Let the historical materialist record also show the profound shock that this phenomenal surge sent through the left. If “man’s ideas, views and conceptions change with every change in the conditions of his material existence, his social relations and his social life,” how could it be that now it bypassed the left? This concern surfaced in 1956 but the shock hit in 1960. In March that year the LSSP sought to gain control of government by winning an election but when it went down in massive defeat, disillusionment with the former categories of discourse set in, and disputations regarding strategic alliances with the petty bourgeoisies commenced. Not many outside the LSSP know that if Mrs B had not secured a working majority in July 1960, May 1970 would have happened in July 1960; in any case it first happened, briefly, in June 1964.
Socialism, Class Struggle and Constitutions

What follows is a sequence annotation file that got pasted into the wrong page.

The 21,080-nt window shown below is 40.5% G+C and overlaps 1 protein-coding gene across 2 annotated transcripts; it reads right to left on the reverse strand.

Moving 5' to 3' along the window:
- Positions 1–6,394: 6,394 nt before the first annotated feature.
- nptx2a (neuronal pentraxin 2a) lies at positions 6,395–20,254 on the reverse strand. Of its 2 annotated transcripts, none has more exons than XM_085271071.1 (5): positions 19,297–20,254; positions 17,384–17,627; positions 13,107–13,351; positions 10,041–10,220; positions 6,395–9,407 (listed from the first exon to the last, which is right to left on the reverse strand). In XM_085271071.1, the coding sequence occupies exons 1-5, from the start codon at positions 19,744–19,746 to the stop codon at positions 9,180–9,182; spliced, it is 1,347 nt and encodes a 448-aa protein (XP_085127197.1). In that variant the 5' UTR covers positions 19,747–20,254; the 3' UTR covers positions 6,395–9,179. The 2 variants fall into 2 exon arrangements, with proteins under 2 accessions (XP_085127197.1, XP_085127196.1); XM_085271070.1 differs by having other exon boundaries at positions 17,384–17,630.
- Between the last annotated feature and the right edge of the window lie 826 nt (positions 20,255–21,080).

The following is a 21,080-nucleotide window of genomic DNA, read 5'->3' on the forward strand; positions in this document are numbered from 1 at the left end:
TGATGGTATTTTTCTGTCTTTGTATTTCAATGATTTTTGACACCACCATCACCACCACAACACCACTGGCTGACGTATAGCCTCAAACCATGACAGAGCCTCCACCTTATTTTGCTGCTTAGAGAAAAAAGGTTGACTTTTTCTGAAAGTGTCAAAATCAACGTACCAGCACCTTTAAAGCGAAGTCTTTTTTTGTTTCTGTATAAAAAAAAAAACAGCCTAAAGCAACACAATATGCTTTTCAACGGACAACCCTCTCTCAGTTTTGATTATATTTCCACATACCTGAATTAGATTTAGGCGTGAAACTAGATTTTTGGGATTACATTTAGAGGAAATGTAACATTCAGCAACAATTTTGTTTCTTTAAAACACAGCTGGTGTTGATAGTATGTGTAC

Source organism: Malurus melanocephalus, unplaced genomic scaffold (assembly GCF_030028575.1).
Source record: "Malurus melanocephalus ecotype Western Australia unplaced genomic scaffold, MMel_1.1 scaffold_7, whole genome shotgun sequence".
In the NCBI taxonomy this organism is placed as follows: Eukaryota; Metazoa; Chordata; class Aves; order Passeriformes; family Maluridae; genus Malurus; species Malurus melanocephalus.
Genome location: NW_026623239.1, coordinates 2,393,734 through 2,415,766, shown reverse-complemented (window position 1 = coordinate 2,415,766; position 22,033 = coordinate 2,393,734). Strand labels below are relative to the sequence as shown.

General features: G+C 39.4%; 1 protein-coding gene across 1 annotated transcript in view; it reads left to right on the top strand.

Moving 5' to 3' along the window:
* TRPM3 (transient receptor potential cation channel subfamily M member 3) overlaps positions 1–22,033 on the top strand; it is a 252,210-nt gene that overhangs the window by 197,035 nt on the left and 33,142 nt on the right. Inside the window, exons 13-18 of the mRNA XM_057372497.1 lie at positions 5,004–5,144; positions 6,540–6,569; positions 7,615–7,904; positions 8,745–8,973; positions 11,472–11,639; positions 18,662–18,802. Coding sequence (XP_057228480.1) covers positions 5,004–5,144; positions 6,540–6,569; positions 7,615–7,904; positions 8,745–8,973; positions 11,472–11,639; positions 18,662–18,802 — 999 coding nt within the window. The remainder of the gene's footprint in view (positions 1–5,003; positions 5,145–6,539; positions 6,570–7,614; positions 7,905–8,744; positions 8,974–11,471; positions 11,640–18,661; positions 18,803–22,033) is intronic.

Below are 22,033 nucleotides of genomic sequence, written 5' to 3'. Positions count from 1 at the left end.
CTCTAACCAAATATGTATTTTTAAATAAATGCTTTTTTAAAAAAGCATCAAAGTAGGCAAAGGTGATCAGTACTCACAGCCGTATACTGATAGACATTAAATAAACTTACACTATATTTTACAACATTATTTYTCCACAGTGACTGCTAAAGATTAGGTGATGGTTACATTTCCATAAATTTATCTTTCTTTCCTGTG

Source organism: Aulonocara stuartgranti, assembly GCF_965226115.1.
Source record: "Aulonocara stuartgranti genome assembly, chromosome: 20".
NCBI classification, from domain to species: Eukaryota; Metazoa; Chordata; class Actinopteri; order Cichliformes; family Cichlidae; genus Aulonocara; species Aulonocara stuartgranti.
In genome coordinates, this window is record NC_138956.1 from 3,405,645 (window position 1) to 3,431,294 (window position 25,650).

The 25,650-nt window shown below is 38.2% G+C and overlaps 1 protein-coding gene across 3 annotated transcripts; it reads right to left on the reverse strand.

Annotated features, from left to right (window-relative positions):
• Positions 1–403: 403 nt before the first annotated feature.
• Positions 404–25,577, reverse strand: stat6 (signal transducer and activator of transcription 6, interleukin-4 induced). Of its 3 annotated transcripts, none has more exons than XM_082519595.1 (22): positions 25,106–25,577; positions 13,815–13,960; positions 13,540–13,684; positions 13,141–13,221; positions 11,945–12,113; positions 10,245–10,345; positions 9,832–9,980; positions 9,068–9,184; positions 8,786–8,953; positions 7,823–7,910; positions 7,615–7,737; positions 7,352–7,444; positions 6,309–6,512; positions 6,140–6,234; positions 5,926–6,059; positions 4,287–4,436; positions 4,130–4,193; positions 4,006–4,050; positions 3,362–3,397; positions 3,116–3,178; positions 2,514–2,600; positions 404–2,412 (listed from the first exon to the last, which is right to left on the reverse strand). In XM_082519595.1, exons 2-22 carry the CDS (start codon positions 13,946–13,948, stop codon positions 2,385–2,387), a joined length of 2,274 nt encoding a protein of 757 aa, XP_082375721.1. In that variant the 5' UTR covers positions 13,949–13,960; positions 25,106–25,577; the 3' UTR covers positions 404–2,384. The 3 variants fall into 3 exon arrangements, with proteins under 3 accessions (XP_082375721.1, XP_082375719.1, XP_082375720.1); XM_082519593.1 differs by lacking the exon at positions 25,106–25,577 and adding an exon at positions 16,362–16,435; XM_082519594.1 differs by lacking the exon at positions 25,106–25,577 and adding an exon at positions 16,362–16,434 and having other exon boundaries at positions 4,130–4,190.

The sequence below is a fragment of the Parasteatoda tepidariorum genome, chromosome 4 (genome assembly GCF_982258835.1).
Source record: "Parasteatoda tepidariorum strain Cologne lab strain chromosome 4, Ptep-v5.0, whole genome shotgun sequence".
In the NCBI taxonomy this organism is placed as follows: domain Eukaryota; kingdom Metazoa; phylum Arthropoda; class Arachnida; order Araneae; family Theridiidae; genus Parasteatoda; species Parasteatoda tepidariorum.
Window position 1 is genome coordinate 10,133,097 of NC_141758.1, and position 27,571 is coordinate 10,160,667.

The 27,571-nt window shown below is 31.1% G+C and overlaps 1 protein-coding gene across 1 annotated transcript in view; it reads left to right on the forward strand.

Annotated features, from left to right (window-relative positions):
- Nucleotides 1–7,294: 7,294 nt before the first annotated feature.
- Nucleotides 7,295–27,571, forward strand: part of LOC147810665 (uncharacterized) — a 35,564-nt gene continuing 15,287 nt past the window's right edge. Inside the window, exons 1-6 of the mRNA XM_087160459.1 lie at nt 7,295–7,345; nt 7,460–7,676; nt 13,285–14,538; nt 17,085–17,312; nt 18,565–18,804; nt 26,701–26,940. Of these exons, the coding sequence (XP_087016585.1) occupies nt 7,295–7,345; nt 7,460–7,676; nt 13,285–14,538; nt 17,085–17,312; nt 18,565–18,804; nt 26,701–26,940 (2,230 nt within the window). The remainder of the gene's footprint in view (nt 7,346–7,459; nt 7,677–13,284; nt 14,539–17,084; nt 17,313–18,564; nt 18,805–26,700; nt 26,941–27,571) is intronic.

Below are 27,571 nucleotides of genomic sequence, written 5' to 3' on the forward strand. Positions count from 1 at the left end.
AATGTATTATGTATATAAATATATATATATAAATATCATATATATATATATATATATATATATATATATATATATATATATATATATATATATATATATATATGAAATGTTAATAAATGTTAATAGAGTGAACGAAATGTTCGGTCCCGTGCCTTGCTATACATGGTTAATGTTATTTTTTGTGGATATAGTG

It is necessary to backtrack a little because the issue is not only the state but also the socio-economic agenda, that is to say socialism. The LSSP consolidated the working class movement, and after the war the CP joined in. From Mooloya, the Wellawatte Spinning and Weaving Mills, the GCSU, the 1948 General Strike, resisting the stripping of citizenship of Tamil plantation workers, to the great final episode the 1953 Hartal, the LSSP stood at the helm of the working class. The Hartal is particularly important, as some have argued that it could have been taken forward to a revolutionary seizure of state power. Nonsense, there was no such possibility; the LSSP acted correctly in taking it forward to a point and then restraining it before it was crushed. The working class came out stronger thanks to the correct tactical handling of the Hartal; 1953 was still part of the gilded age.